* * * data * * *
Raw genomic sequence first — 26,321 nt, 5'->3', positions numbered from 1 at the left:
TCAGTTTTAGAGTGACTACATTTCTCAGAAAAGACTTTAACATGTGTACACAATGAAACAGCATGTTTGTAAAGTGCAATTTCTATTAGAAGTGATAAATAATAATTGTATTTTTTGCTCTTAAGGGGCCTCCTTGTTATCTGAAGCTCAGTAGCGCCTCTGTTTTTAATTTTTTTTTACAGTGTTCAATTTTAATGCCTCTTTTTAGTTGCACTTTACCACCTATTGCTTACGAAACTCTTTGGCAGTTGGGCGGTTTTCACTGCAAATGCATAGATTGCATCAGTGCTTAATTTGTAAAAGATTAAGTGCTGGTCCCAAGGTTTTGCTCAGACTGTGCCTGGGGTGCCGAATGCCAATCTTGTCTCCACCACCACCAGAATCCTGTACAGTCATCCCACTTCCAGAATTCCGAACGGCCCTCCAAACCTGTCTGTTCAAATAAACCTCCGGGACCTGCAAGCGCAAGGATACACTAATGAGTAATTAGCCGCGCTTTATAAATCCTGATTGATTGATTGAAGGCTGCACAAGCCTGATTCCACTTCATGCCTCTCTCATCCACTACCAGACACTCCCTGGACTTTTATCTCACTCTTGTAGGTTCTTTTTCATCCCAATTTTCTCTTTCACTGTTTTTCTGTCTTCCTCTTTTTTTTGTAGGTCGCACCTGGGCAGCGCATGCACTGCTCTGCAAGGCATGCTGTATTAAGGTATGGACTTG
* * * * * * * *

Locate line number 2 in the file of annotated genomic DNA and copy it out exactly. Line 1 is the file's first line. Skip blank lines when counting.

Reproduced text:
TCAGTTTTAGAGTGACTACATTTCTCAGAAAAGACTTTAACATGTGTACACAATGAAACAGCATGTTTGTAAAGTGCAATTTCTATTAGAAGTGATAAATAATAATTGTATTTTTTGCTCTTAAGGGGCCTCCTTGTTATCTGAAGCTCAGTAGCGCCTCTGTTTTTAATTTTTTTTTACAGTGTTCAATTTTAATGCCTCTTTTTAGTTGCACTTTACCACCTATTGCTTACGAAACTCTTTGGCAGTTGGGCGGTTTTCACTGCAAATGCATAGATTGCATCAGTGCTTAATTTGTAAAAGATTAAGTGCTGGTCCCAAGGTTTTGCTCAGACTGTGCCTGGGGTGCCGAATGCCAATCTTGTCTCCACCACCACCAGAATCCTGTACAGTCATCCCACTTCCAGAATTCCGAACGGCCCTCCAAACCTGTCTGTTCAAATAAACCTCCGGGACCTGCAAGCGCAAGGATACACTAATGAGTAATTAGCCGCGCTTTATAAATCCTGATTGATTGATTGAAGGCTGCACAAGCCTGATTCCACTTCATGCCTCTCTCATCCACTACCAGACACTCCCTGGACTTTTATCTCACTCTTGTAGGTTCTTTTTCATCCCAATTTTCTCTTTCACTGTTTTTCTGTCTTCCTCTTTTTTTTGTAGGTCGCACCTGGGCAGCGCATGCACTGCTCTGCAAGGCATGCTGTATTAAGGTATGGACTTG